This for me is where this breaks down and becomes less clear.
If church and state are to be separated, then when you participate in the democratic process, you must acknowledge the laws as they are written. In the event of abortion, it is not legally or technically considered to be murder. That said, if you advocate against it, or try to use the process to stop it, then you are inserting religion into the process by proxy. So how are these ideals reconciled with our beliefs?
The State's primary goal is to uphold the stability of society, which is why they are (and should be) concerned with ethical questions. Abortion is an ethical question, and I believe that their is as much a scientific argument for it to be considered murder as a theological one. Moral questions, like whether sexual immorality ought to be outlawed, is not normally an interest of the State.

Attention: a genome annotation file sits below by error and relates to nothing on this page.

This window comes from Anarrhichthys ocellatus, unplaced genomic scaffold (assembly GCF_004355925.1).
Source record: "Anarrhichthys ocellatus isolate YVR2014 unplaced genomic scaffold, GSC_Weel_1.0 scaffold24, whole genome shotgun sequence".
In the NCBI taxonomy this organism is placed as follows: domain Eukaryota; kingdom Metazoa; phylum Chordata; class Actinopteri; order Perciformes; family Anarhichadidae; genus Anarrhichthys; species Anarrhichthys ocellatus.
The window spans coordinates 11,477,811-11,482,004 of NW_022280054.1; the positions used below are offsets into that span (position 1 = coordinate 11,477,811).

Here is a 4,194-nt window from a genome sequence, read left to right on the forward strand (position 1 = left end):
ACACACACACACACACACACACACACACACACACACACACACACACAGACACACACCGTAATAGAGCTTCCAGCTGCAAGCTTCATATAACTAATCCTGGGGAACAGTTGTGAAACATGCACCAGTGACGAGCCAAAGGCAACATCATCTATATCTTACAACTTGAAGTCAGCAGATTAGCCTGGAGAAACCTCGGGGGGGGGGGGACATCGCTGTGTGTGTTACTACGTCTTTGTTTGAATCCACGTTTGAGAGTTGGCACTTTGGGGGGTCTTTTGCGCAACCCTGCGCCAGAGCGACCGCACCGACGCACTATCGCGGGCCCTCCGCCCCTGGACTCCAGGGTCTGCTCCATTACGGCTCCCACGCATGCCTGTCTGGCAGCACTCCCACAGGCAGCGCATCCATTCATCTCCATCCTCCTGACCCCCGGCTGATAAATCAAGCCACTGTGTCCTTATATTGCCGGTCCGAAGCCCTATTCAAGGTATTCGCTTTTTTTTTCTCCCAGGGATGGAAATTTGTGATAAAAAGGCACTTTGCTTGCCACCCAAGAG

Separation of Church and state, however, is most effective to avoid confusion. We have spiritual counselors (Pastors, Priests, etc.) and we have temporal magistrates (Presidents, Governors, Prime Ministers, etc.) but we have only one Spiritual Magistrate, and that is God. No one should be confused whether a spiritual counselor is also a spiritual magistrate, hence the separation.